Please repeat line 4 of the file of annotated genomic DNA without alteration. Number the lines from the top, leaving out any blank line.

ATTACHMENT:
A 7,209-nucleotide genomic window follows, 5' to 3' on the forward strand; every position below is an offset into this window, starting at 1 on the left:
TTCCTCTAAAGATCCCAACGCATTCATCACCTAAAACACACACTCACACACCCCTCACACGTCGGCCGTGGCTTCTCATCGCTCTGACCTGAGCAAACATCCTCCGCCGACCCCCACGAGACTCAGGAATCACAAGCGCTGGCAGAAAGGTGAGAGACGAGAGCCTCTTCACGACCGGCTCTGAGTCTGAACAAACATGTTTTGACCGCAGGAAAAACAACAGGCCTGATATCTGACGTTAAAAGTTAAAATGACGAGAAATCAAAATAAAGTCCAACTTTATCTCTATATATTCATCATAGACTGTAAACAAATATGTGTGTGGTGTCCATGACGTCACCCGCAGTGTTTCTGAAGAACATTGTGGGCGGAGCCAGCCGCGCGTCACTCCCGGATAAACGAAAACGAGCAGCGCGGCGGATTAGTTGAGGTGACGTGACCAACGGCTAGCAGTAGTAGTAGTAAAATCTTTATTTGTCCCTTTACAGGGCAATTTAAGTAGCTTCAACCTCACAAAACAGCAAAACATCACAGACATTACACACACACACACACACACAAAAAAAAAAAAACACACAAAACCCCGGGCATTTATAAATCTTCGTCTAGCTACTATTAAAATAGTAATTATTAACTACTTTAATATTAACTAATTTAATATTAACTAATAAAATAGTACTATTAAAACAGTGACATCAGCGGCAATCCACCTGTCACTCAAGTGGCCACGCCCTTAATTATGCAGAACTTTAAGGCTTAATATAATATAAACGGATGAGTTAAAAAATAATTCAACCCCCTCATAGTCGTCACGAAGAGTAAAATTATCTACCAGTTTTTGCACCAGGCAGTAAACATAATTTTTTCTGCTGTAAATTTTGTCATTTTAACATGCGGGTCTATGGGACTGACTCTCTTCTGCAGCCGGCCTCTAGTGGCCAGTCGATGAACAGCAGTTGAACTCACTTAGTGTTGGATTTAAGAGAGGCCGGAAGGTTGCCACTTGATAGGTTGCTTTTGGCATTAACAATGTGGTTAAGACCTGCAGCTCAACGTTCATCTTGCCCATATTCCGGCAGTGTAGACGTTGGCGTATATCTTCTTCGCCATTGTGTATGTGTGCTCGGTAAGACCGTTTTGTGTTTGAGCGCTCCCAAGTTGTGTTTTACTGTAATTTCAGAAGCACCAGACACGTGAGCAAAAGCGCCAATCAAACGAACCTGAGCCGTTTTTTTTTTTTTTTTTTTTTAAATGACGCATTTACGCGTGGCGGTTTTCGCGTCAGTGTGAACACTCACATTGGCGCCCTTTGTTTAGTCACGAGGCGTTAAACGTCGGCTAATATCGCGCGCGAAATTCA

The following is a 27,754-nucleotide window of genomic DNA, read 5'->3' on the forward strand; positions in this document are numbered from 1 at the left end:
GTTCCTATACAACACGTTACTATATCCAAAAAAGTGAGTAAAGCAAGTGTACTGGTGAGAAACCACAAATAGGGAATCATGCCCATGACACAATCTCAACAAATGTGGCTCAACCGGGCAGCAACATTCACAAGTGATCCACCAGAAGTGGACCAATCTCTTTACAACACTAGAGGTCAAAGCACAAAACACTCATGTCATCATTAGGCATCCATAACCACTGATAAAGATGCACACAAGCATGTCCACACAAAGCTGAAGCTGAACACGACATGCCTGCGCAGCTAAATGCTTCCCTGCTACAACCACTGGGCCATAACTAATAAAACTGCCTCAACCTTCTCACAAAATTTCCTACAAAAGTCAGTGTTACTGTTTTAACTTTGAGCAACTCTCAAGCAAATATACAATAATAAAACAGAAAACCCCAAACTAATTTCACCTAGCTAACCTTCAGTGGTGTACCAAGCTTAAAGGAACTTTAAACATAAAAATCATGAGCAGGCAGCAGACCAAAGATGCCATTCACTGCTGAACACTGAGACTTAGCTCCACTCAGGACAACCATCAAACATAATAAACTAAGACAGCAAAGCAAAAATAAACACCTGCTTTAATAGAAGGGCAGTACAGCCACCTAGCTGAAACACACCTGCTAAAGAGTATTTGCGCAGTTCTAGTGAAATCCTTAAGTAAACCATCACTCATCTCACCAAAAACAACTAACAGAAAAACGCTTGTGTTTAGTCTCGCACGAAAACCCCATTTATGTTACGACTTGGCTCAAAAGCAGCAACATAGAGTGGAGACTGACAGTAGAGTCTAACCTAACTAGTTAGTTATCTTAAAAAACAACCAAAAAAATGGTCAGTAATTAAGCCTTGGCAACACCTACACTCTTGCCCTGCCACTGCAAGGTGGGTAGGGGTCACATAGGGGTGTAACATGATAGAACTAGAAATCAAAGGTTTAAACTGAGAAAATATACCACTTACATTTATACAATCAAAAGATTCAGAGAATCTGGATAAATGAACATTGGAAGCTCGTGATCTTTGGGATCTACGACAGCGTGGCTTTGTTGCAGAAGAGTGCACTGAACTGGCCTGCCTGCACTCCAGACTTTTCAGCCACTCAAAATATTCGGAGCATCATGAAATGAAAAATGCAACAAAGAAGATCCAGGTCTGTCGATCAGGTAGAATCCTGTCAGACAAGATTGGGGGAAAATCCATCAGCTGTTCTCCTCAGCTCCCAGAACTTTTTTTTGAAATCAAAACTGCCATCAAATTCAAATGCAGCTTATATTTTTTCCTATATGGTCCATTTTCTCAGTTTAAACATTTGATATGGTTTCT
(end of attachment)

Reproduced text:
GTTCCTATACAACACGTTACTATATCCAAAAAAGTGAGTAAAGCAAGTGTACTGGTGAGAAACCACAAATAGGGAATCATGCCCATGACACAATCTCAACAAATGTGGCTCAACCGGGCAGCAACATTCACAAGTGATCCACCAGAAGTGGACCAATCTCTTTACAACACTAGAGGTCAAAGCACAAAACACTCATGTCATCATTAGGCATCCATAACCACTGATAAAGATGCACACAAGCATGTCCACACAAAGCTGAAGCTGAACACGACATGCCTGCGCAGCTAAATGCTTCCCTGCTACAACCACTGGGCCATAACTAATAAAACTGCCTCAACCTTCTCACAAAATTTCCTACAAAAGTCAGTGTTACTGTTTTAACTTTGAGCAACTCTCAAGCAAATATACAATAATAAAACAGAAAACCCCAAACTAATTTCACCTAGCTAACCTTCAGTGGTGTACCAAGCTTAAAGGAACTTTAAACATAAAAATCATGAGCAGGCAGCAGACCAAAGATGCCATTCACTGCTGAACACTGAGACTTAGCTCCACTCAGGACAACCATCAAACATAATAAACTAAGACAGCAAAGCAAAAATAAACACCTGCTTTAATAGAAGGGCAGTACAGCCACCTAGCTGAAACACACCTGCTAAAGAGTATTTGCGCAGTTCTAGTGAAATCCTTAAGTAAACCATCACTCATCTCACCAAAAACAACTAACAGAAAAACGCTTGTGTTTAGTCTCGCACGAAAACCCCATTTATGTTACGACTTGGCTCAAAAGCAGCAACATAGAGTGGAGACTGACAGTAGAGTCTAACCTAACTAGTTAGTTATCTTAAAAAACAACCAAAAAAATGGTCAGTAATTAAGCCTTGGCAACACCTACACTCTTGCCCTGCCACTGCAAGGTGGGTAGGGGTCACATAGGGGTGTAACATGATAGAACTAGAAATCAAAGGTTTAAACTGAGAAAATATACCACTTACATTTATACAATCAAAAGATTCAGAGAATCTGGATAAATGAACATTGGAAGCTCGTGATCTTTGGGATCTACGACAGCGTGGCTTTGTTGCAGAAGAGTGCACTGAACTGGCCTGCCTGCACTCCAGACTTTTCAGCCACTCAAAATATTCGGAGCATCATGAAATGAAAAATGCAACAAAGAAGATCCAGGTCTGTCGATCAGGTAGAATCCTGTCAGACAAGATTGGGGGAAAATCCATCAGCTGTTCTCCTCAGCTCCCAGAACTTTTTTTTGAAATCAAAACTGCCATCAAATTCAAATGCAGCTTATATTTTTTCCTATATGGTCCATTTTCTCAGTTTAAACATTTGATATGGTTTCT